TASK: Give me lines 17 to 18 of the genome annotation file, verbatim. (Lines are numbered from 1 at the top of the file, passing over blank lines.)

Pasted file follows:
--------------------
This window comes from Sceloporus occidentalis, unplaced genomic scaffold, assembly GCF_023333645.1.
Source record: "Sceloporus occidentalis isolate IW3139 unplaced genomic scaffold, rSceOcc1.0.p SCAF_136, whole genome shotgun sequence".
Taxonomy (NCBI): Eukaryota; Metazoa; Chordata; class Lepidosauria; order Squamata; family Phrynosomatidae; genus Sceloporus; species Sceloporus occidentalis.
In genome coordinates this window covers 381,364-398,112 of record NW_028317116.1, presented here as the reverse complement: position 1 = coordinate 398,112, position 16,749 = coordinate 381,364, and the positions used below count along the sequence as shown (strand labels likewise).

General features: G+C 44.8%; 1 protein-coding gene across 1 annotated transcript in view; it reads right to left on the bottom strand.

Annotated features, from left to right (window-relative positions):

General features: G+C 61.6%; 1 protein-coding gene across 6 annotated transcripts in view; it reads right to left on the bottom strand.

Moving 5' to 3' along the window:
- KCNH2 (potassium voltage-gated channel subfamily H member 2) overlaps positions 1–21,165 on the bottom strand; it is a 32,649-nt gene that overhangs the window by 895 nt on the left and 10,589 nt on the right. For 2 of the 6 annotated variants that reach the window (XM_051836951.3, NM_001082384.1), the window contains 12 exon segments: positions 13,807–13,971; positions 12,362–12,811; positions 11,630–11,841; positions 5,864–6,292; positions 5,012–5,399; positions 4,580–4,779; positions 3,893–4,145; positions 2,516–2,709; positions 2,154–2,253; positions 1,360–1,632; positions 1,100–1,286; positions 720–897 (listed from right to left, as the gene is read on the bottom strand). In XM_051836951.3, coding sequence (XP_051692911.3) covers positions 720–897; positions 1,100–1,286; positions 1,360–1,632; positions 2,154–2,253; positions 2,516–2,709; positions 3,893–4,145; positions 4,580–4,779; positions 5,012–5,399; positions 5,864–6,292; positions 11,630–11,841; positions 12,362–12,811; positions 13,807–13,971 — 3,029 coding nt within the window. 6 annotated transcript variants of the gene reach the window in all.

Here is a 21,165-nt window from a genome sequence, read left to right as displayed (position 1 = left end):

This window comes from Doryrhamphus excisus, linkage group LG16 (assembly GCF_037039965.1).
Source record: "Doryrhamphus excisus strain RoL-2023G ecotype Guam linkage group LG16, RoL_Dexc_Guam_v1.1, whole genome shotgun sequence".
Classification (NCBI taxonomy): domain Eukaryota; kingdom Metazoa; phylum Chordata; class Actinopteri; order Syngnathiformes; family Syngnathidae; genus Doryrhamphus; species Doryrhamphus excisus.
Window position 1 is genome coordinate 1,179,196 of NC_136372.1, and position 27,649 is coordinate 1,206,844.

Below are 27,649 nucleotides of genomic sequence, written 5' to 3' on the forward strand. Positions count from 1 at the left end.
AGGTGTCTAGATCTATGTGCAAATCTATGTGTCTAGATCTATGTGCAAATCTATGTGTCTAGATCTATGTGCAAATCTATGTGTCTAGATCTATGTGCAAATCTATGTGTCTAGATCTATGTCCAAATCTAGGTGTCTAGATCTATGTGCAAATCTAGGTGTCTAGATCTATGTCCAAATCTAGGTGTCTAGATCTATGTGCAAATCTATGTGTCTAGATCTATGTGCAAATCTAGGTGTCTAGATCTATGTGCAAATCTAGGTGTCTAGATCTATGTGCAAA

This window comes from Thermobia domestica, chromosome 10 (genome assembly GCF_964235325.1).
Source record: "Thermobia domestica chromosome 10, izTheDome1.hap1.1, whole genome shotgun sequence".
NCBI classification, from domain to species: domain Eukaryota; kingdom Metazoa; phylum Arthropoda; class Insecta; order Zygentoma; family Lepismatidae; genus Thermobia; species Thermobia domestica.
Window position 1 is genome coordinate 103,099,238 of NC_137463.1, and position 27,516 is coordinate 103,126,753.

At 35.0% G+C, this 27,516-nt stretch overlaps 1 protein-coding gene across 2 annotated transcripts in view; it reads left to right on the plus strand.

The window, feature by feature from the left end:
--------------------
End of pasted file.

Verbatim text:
This window comes from Thermobia domestica, chromosome 10 (genome assembly GCF_964235325.1).
Source record: "Thermobia domestica chromosome 10, izTheDome1.hap1.1, whole genome shotgun sequence".